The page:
You probably don’t think of magic when you hear the word” ceramics.” However, using this erratic medium requires a combination of sorcery, creativity, and ultimately acts of faith. A ceramicist can never be certain that the finished product will match the ingredients.
While every medium offers unique possibilities, ceramics, with their ethereal workings in the firing process, bewitch, says Christian Buchner, who will be featured in An Act of Faith, a new exhibition at Spier Wine Farm that runs from June to October.
However, there are other difficulties that ceramic artists must overcome as well. After seeing an unusually small exhibition of the annual Ceramics South Africa exhibition in Gqeberha in the Eastern Cape, Chief Curator at Spier Art Trust Tamlin Blake made the decision to organize the exhibition.
According to Blake,” There were very few pieces on display, which was shocking.” Of course, Covid played a role, but frequent loadshedding was also problematic.
It can take up to 12 hours to” Fire” or heat an electric kiln, which is the most popular type, to the proper temperature before glazing. To produce the desired artistic results, the power supply must remain constant throughout the firing process. Rolling blackouts have therefore added complexity to their work.
According to Blake,” These artists are struggling just to practice their craft.” ” Spier Arts wanted to assist them and give them a chance by giving them access to South Africa’s larger market and an exciting exhibition space.”
More than 40 ceramic works by artists from all over the nation are included in An Act of Faith. Despite the fact that each piece of art is distinctive, some common themes have emerged.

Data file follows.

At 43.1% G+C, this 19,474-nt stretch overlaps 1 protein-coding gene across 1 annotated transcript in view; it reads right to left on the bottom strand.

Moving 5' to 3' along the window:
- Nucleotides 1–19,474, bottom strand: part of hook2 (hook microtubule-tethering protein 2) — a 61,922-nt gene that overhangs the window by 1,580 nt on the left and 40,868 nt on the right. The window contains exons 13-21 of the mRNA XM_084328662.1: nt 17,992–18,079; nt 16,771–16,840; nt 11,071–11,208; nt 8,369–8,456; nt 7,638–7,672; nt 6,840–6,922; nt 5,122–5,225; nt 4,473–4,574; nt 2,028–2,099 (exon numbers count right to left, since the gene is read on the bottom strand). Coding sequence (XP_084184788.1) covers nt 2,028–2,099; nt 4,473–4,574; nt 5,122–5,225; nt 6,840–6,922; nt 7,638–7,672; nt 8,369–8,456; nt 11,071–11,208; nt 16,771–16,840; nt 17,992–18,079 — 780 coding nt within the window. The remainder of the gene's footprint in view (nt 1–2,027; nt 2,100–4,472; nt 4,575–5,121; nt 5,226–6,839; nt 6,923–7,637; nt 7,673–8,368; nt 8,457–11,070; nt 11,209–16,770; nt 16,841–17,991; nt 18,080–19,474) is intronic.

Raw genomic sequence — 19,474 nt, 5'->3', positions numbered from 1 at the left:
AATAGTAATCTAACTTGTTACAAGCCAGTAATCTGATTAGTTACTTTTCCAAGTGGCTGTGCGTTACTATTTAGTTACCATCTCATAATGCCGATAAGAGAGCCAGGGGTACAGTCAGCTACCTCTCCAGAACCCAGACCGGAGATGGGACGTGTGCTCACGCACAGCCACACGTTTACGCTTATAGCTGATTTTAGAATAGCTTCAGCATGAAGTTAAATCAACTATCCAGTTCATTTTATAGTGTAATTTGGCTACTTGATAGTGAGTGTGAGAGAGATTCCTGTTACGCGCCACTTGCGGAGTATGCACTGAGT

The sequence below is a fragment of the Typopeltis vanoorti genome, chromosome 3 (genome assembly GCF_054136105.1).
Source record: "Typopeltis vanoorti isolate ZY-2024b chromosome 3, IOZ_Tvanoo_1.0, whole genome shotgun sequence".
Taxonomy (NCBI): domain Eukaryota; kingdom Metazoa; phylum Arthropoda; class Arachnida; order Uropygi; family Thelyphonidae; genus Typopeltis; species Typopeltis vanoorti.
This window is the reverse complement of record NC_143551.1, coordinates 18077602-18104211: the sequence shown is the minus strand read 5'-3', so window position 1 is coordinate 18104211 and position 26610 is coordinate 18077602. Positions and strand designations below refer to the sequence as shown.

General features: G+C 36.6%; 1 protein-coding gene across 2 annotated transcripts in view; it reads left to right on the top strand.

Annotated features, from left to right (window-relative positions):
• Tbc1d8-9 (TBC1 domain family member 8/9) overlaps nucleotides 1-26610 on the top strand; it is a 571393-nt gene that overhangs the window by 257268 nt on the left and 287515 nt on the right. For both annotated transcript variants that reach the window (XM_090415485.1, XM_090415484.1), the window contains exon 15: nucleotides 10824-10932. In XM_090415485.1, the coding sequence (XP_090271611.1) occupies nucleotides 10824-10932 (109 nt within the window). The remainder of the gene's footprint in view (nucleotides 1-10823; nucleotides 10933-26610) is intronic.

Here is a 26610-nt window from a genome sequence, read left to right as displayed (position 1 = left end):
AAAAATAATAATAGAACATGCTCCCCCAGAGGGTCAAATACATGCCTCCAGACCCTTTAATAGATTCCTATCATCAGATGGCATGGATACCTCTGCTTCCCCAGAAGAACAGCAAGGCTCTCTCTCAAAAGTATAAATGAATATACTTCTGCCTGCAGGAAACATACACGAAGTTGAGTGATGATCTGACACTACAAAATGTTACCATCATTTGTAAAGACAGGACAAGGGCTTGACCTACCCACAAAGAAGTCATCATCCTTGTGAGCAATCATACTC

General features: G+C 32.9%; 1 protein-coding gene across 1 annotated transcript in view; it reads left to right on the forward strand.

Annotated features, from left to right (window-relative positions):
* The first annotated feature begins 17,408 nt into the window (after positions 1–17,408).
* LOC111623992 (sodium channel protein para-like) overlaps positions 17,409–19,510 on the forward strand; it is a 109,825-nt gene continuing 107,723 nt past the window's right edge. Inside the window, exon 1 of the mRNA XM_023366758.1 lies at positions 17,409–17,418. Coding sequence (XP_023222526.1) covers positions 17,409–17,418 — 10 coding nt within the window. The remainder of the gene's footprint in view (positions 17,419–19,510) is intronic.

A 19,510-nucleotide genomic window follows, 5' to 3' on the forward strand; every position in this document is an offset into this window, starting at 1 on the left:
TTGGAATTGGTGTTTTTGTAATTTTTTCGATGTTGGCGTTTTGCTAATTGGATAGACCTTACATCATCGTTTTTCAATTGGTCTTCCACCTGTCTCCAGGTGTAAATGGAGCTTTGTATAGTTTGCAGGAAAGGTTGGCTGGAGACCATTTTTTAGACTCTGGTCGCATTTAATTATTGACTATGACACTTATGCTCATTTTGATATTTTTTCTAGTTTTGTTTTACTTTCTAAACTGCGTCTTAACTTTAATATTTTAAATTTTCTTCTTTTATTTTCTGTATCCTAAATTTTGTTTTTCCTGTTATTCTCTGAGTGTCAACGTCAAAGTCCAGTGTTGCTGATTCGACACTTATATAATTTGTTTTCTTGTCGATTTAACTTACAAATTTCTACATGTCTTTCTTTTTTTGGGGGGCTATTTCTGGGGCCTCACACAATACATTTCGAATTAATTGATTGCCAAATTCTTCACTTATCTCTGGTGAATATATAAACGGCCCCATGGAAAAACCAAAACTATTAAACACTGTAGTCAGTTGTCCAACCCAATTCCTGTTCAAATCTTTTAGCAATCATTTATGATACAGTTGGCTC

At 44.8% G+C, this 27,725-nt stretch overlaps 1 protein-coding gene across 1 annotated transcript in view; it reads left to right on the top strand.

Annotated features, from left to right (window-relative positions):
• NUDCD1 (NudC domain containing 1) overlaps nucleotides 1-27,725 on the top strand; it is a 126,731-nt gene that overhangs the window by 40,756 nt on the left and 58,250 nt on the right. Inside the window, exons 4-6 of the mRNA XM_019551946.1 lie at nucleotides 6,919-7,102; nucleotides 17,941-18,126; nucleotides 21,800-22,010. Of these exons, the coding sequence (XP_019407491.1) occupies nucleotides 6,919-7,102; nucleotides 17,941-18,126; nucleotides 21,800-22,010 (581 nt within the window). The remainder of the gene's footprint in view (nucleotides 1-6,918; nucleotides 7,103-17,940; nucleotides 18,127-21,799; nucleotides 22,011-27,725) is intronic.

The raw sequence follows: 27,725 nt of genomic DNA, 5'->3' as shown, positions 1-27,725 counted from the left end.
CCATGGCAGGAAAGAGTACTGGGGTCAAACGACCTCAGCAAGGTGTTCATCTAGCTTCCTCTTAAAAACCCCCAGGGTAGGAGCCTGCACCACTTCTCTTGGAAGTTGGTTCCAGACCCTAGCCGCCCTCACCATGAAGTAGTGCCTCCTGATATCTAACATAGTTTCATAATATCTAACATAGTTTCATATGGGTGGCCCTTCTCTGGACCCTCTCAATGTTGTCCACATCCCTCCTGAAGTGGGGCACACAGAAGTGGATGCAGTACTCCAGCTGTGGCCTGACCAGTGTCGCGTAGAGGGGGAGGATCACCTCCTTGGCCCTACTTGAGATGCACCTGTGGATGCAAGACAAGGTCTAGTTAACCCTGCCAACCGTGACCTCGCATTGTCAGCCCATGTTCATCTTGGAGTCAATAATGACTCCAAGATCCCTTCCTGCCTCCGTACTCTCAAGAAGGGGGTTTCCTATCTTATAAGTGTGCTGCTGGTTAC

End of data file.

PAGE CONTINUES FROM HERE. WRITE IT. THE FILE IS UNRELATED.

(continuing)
The idea of transformation, according to Blake, is” endemic to the ceramics-making process.” Clay is created and transformed into art by the interactions of mud, water, earth, and fire. However, there is no assurance of the outcome. Therefore, there is unquestionably a magical quality.
The exploration of memory and physical and emotional healing by artists is closely related to the manifestation of transformation.
Artists’ own interpretations of the afterlife, as well as depictions of religious symbols and artifacts, all contribute significantly to spirituality. For instance, Xirilo Wyne Ngobeni’s creation based on funeral urns is a tribute to their deceased mother.
Every ceramic creation has a narrative. The viewer gains a strong, intimate, and personal connection to the artists and their work through the use of art.
Some of the featured artists have prioritized working with recycled clay that has been reused from previously beloved creations, which is an intriguing aspect that fits with Spier’s regenerative business and sustainability principles. Others have used this” wild clay,” as featured artist Mark Dodd refers to it, to dig, process, and experiment with in order to find their own.
Ceramics are primarily about functionality, whether they are wild or recycled, telling a tale or expressing spiritual truth. So, amid the splendor of the sublime, be prepared for a hint of practicality.
Spier is such a fervent supporter of African artists and their works because, like food and wine, art is best shared. Spier, who maintains one of the nation’s largest collections of modern art, believes that the visual arts have the ability to instruct and inspire, and he exhorts us all to interact with one another and the outside world in an open manner. Spier is optimistic about the future of South African art given the region’s vibrant artistic scene and extensive cultural heritage.
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